We spoke to Creative Writing MA graduate, Gemma Jackson, to find out what she’s been up to since leaving Kent.
What are you doing now?
I’m currently living and working in Northern Italy as an ESL teacher, translator, and freelance writer and editor.
What attracted you to your course, and to Kent? Where did you study prior?
Kent was always my first choice. I fell in love with the campus when I visited for the first time, before I started my undergraduate degree, but it was really the faculty who won me over. I’d spent my entire life being warned by well-intentioned teachers to pursue journalism instead of creative writing, but then the faculty I spoke to at Kent were just as excited and passionate about creative writing (if not more), and so I knew I’d found my place.
Which aspects of your degree did you enjoy the most, and why?
We were always challenged. Every idea that I had about literature and poetry was exploded and reshaped, and I realized that studying these subjects wasn’t just about reading and listening to what other people had to say: it was about becoming part of that conversation.
How has your time at Kent helped you in your career so far?
I never studied with the aim of pursuing a career in writing (even though I am aware that studying with future job-opportunities in mind is the norm in the world we now live in). My studies were driven by my passion for my poetry. My time at Kent informed my writing, as well as introduced me to dear friends, and the rest of the job-stuff was a bit of a creative after-thought.
Were you actively involved in any research centres or projects?
I was a real busy bee when I was at Kent. I actually co-hosted and judged Canterbury Festival’s Schools Poetry Competition (2016), and also worked on various outreach projects in local schools in Kent as a Postgraduate Ambassador for the English Department.
What impressed you most about our academic staff?
How insanely innovative they all are. They’re wildly creative and entirely absorbed by what they do. I think that once you’ve been taught by such passionate people that are that into their work, that level of excitement just becomes contagious, and you really throw yourself into your own work head-first.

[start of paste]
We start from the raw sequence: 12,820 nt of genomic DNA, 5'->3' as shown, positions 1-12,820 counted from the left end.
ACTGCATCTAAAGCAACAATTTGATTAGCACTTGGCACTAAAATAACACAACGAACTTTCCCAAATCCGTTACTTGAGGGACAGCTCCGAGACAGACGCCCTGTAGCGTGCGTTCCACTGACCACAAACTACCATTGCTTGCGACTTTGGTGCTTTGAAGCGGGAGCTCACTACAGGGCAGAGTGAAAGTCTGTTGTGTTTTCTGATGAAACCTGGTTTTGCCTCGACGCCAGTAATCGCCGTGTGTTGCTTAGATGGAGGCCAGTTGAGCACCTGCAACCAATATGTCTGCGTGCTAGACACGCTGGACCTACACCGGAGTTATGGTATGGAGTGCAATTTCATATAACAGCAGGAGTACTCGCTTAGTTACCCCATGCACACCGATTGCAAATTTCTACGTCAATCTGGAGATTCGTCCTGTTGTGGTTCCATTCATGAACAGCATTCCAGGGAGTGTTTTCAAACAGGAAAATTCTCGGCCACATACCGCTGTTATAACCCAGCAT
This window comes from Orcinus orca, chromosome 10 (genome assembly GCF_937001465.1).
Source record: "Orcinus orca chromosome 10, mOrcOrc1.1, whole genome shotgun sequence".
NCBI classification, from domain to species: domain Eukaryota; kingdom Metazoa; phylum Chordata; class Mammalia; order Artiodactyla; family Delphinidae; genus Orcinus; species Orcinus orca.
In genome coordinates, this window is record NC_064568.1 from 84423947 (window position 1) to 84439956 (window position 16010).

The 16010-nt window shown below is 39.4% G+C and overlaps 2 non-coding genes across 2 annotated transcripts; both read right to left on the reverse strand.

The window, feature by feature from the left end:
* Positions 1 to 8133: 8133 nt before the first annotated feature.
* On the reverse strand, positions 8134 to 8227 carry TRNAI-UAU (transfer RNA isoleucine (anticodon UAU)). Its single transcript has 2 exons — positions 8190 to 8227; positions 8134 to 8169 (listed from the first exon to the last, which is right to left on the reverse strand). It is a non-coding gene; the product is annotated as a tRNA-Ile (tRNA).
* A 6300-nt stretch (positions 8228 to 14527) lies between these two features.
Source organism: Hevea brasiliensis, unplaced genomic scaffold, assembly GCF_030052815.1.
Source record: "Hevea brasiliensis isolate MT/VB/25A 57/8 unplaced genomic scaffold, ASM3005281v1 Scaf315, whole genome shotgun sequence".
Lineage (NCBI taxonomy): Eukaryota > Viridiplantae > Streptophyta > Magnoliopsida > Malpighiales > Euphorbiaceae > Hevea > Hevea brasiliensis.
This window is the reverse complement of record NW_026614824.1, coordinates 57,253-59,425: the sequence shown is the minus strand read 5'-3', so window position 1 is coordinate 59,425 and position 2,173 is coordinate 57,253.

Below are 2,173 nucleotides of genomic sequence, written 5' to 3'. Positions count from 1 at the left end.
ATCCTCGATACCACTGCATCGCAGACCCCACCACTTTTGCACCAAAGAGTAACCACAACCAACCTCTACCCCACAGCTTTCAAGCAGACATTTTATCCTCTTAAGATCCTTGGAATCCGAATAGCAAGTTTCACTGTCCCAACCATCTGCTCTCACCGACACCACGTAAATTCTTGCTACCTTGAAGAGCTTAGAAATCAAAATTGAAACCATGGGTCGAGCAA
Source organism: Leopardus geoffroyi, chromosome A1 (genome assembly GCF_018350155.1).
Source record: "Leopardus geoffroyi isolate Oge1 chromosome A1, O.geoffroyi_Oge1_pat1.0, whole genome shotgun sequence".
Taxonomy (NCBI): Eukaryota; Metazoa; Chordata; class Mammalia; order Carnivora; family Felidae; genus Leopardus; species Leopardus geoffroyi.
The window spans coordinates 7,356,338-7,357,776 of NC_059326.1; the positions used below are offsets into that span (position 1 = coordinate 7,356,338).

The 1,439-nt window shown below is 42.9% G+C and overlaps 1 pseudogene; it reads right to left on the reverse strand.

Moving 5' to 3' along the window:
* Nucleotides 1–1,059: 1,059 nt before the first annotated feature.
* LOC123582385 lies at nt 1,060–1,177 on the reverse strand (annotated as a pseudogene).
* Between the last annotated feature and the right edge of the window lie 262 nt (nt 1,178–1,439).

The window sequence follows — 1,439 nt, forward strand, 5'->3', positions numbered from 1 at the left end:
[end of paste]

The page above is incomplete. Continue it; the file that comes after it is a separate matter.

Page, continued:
Are you still in touch with any of your friends from University?
Oh, absolutely. Poets are real weird-word-obsessed people. We’ve got to stick together. (They also read my drafts, which is invaluable.)
Could you describe a typical day in your current role?
Correcting students who say ‘kitchen’ instead of ‘chicken’ and vice versa and making sure they really elongate that ‘ee’ sound in the word sheet. It’s the small things that really make the difference.
What are your future plans/aspirations?
To never lose my love for writing. I have no idea what job I’ll be doing ten years from now, or even what country I’ll be in (though probably still Italy because, you know, Brexit), but as long as I have time to write and enough money to pay my rent and bills, I’m not particularly fussed.
Are you currently working, or have you recently worked on any interesting projects that you would like to tell us a bit more about?
In the last few months I’ve been writing a book of dystopian fiction. This pandemic world has both demotivated and inspired me and I’m pretty excited to see what becomes of it.
What is your favourite memory of Kent?
The poetry readings we organized in town. I can’t pick just one.
What advice would you give to somebody thinking of coming to Kent?
Get involved with as much as you can. Try everything. I’m glad I get to look back on my time at Kent and feel grateful for all of the experiences I had because I just threw myself into it all.
How would you describe your time at Kent in three words?
Eye-opening with a splash of the eccentric and a huge dollop of feminism.